‘I was writing once at a very symbolical and abstract poem, when my pen fell on the ground; and as I stooped to pick it up, I remembered some phantastic adventure that yet did not seem phantastic, and then another like adventure, and when I asked myself when these things had happened, I found that I was remembering my dreams for many nights.
I tried to remember what I had done the day before, and then what I had done that morning; but all my waking life had perished from me, and it was only after a struggle that I came to remember it again, and as I did so that more powerful and startling life perished in its turn. Had my pen not fallen on the ground and so made me turn from the images that I was weaving into verse, I would never have known that meditation had become trance, for I would have been like one who does not know that he is passing through a wood because his eyes are on the pathway.
So I think that in the making and in the understanding of a work of art, and the more easily if it is full of patterns and symbols and music, we are lured to the threshold of sleep, and it may be far beyond it, without knowing that we have ever set our feet upon the steps of horn or of ivory’.
W. B. Yeats – The Symbolism of Poetry
I think this resonated with me because I have often found myself in a similar situation when I practise yoga. Obviously it is not the same as an act of literary creation, but Hatha yoga is all about balancing the creative energies of mind and body, pingala and ida, often represented by sun and moon, male and female, which complement rather than oppose. There are times when I feel this mingling of energies more profoundly and it is in these moments – usually during meditation or lying in Shavasana (relaxation pose) – that I find myself at the threshold of sleep; a realm where Yeats’ ‘phantastic adventure’ becomes reality, becomes all that is immediate.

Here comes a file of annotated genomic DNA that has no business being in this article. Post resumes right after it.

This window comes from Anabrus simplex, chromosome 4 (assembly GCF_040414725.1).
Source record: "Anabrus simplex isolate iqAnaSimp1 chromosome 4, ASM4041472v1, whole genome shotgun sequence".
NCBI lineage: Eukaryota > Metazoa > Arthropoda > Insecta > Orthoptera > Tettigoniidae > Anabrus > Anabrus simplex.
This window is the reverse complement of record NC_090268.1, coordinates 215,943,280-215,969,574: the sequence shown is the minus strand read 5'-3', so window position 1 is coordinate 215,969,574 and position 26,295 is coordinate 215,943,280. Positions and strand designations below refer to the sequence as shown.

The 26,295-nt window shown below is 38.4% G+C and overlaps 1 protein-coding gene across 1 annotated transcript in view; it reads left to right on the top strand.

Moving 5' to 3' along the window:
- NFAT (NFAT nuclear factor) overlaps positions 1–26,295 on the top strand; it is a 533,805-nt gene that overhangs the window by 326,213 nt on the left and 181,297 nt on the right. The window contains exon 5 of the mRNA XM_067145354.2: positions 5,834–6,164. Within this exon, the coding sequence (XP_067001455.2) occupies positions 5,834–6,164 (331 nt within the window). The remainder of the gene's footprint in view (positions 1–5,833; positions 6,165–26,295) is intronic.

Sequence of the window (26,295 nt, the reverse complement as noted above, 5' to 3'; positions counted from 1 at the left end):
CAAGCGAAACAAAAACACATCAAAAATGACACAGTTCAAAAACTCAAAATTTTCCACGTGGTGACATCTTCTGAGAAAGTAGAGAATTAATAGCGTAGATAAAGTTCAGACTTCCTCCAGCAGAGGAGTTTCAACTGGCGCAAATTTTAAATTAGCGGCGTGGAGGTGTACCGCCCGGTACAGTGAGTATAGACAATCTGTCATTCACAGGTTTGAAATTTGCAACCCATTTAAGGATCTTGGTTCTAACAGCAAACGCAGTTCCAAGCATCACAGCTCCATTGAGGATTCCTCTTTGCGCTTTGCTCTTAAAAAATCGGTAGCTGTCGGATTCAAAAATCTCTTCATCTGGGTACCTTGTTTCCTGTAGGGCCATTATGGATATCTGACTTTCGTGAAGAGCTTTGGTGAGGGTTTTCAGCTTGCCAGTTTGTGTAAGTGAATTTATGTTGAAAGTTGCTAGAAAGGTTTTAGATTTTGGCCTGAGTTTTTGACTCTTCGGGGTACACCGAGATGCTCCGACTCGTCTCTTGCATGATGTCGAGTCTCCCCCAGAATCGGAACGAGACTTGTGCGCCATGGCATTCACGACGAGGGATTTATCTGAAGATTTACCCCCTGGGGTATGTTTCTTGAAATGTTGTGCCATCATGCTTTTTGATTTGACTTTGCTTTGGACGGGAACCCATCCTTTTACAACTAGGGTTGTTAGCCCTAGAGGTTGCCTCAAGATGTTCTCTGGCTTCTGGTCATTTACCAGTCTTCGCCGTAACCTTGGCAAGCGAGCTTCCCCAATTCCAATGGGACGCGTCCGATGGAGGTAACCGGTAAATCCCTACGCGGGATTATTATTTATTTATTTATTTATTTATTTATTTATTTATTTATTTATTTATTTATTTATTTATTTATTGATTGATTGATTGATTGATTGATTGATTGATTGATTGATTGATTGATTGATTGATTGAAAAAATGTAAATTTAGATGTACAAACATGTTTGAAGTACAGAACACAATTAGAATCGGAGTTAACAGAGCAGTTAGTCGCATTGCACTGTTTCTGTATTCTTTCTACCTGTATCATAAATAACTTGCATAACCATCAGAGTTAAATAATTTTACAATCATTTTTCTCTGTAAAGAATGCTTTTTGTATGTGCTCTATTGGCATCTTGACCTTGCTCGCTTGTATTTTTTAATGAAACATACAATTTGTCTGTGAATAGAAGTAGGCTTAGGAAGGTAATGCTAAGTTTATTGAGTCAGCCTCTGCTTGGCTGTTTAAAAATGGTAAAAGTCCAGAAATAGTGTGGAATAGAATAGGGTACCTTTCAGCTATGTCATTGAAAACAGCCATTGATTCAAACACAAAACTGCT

There I walk through a world that truly is more startling and powerful. It is rich with symbol and with myth, and full of landscapes, peoples, stories that live within the self. And it is on this threshold that the conscious mind can mingle with them, becoming one of them, yet retaining the ability to remember what transpired upon waking. Who is to say which world is the realer, which the more truthful? Often that glimpsed world is more wonderful in its scope, its majesty, in its imagination. What I take from it, I am sometimes able to translate into words – hence ideas are born. Equally often, the strangers I have glimpsed exist only as intangible forces; images that do not survive the passage between worlds, for as Yeats intimates, they cannot exist in both.
The rich world perishes upon waking, as does the consciousness we call reality upon entering sleep. It strikes me how necessary it is to be able to wander through that landscape, which – while you inhabit it – is the only reality. Truth is there and is accessible as it is sometimes not in waking life. Or an ability to accept it, to imbibe it. Poetry is the channelling of universal truth, and by wandering on the threshold of sleep and on that of self can the poet awaken it into words.